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Two housing density bills that HJTA opposed were passed by the Legislature in August and signed into law by Gov. Gavin Newsom in September.

Senate Bill 9 creates a right to subdivide single-family lots throughout the state, allowing up to four residences on a parcel that currently has just one house on it. Once subdivided, each lot could have a house and an accessory dwelling unit (ADU), also known as a “granny flat.”

Senate Bill 10 enables local governments to pass an ordinance that automatically zones all single-family lots for multifamily housing of up to 14 units if those lots are in an “urban infill” or “transit-rich” area, as defined. This ordinance would override the California Environmental Quality Act as well as any local voter initiatives that blocked dense developments of this kind.

HJTA warned the Legislature of possible property tax implications. In some circumstances, county assessors could choose to value a single-family home based on the value that the property would have if it was developed into multi-family housing. While owner-occupied single-family homes are protected from reassessment by Proposition 13, homes that are sold could potentially be assessed at a value higher than the sale price based on the potential value of the property if developed into four or fourteen units. Homes that are inherited and reassessed under the “death tax” provisions of Proposition 19 could also be hit with high tax assessments based on unrealized development potential.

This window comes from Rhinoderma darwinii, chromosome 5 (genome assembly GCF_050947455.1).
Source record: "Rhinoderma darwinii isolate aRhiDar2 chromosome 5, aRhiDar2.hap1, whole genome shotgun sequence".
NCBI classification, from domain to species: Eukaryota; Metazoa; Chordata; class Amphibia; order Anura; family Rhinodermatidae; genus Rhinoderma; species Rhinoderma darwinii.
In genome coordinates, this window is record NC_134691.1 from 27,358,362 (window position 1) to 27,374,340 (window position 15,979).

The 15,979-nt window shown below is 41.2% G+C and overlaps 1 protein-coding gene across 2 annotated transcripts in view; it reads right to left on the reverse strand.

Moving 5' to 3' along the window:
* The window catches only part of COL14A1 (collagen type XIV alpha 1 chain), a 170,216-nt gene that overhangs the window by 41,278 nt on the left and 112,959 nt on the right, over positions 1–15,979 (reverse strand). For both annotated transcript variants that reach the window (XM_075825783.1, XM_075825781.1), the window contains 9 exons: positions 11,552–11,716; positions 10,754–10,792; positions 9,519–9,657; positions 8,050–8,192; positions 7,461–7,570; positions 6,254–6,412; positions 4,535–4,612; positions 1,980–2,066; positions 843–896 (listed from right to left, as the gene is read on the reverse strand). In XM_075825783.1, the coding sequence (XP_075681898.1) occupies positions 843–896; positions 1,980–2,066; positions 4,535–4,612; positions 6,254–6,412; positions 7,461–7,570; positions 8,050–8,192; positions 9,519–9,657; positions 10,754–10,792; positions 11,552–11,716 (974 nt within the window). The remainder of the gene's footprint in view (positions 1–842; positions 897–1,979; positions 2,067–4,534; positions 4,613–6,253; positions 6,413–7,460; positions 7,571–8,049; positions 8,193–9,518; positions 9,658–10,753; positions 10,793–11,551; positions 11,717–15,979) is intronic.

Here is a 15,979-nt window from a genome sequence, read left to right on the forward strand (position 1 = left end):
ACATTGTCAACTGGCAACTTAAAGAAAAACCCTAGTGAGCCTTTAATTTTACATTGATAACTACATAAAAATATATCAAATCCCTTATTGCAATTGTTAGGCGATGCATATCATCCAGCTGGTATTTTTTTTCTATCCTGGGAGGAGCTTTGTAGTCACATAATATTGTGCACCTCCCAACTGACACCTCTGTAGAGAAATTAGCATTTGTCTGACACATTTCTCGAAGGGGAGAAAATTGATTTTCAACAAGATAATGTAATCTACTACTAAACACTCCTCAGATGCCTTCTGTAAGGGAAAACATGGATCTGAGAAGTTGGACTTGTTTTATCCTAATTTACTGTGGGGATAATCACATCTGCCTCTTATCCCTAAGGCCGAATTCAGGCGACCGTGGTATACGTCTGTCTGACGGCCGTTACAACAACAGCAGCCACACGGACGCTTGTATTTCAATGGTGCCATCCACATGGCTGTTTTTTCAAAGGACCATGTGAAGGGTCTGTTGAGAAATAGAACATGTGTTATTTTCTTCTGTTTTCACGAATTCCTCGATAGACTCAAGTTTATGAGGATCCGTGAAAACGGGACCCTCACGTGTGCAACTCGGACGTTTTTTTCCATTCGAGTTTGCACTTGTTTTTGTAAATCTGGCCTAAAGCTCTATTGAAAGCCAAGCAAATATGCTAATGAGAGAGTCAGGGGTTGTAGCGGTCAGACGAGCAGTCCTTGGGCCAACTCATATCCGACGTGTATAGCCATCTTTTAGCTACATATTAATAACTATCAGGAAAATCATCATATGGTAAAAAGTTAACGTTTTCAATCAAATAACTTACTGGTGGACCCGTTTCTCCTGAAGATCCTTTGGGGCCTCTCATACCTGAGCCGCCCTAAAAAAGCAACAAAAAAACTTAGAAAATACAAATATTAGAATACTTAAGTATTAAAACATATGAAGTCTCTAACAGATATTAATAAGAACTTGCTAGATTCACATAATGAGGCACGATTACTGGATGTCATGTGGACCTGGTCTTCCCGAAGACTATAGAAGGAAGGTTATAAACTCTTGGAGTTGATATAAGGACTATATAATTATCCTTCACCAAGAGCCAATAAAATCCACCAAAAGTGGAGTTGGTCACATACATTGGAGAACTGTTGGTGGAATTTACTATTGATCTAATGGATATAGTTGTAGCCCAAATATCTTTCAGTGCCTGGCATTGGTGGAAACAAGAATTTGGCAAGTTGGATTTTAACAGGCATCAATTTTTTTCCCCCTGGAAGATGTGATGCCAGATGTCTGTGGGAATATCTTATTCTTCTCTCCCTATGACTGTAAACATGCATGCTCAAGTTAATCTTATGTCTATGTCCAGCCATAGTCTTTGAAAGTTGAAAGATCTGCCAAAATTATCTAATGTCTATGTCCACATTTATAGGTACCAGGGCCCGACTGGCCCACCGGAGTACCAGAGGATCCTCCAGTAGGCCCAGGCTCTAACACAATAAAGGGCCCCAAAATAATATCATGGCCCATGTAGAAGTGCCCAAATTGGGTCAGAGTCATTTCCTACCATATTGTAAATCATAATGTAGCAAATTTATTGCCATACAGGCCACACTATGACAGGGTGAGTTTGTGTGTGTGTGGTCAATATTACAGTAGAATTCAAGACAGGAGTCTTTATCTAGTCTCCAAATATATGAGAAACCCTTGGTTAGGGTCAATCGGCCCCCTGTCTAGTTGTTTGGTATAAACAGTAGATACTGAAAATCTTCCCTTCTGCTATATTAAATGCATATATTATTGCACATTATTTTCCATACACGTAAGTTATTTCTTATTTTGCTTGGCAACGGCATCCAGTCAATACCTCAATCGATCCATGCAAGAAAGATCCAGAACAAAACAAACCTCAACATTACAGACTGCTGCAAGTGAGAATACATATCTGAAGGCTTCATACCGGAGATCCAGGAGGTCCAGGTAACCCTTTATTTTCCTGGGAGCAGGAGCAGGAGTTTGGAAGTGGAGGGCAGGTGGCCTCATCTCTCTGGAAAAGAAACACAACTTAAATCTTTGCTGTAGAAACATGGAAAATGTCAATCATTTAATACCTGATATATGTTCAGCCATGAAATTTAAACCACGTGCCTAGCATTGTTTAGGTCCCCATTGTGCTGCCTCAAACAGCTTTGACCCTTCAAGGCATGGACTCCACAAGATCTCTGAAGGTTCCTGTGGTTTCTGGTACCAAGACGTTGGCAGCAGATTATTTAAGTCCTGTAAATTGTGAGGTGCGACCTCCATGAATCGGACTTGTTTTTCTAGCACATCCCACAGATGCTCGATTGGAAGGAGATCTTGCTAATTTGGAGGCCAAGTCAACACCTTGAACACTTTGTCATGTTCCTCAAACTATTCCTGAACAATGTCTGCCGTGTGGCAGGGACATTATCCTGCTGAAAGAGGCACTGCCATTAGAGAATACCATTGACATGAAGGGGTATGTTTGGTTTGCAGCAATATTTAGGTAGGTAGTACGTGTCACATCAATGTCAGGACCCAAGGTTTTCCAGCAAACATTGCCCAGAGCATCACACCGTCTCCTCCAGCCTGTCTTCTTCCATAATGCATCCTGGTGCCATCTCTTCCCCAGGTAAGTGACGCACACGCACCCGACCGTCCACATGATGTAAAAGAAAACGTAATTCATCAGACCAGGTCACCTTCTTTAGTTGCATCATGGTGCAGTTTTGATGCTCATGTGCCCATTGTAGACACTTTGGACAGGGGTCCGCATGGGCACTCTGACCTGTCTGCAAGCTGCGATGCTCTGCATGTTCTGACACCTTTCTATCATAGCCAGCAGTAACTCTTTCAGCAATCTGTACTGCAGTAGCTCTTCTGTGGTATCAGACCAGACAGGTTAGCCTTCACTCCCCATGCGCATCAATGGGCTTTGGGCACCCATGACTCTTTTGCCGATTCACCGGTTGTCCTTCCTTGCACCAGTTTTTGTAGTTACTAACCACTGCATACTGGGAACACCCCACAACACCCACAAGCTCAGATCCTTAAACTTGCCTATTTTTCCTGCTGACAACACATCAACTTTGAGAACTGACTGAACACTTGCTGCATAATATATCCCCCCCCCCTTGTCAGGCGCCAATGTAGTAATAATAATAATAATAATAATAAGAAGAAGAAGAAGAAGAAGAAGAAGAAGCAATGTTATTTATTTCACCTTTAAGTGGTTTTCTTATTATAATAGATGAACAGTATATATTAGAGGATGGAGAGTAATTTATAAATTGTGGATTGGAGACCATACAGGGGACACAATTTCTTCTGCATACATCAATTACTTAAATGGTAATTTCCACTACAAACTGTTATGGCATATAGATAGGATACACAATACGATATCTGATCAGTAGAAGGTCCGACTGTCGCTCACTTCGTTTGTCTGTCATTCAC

These bills are especially concerning when coupled with local efforts, underway in multiple cities including Berkeley and Sacramento, to wipe out single-family zoning entirely. Revenue and Taxation Code Section 401.4 prevents assessors from valuing property “at any value greater than that which would reflect the use of the land as a site for a single-family dwelling” on land “which is zoned exclusively for single-family homes.” But there may not be any neighborhoods in California that are “zoned exclusively for single-family homes” under the new laws.

However, it appears that the fight over single-family zoning is not over.

Led by Redondo Beach Mayor Bill Brand, Yorba Linda Mayor Peggy Huang and others, an effort is underway to restore and secure local control over zoning and land use decisions. A new initiative has been introduced to amend the state constitution: the Californians for Community Planning Initiative, which would ban the type of centralized zoning proposals that have been introduced year after year in the Legislature. The measure would call a halt to the state’s forced imposition of uncontrollable density.

The initiative’s proponents will need about one million signatures to qualify the measure for the November 2022 ballot. Visit www.CommunitiesForChoice.org for more information.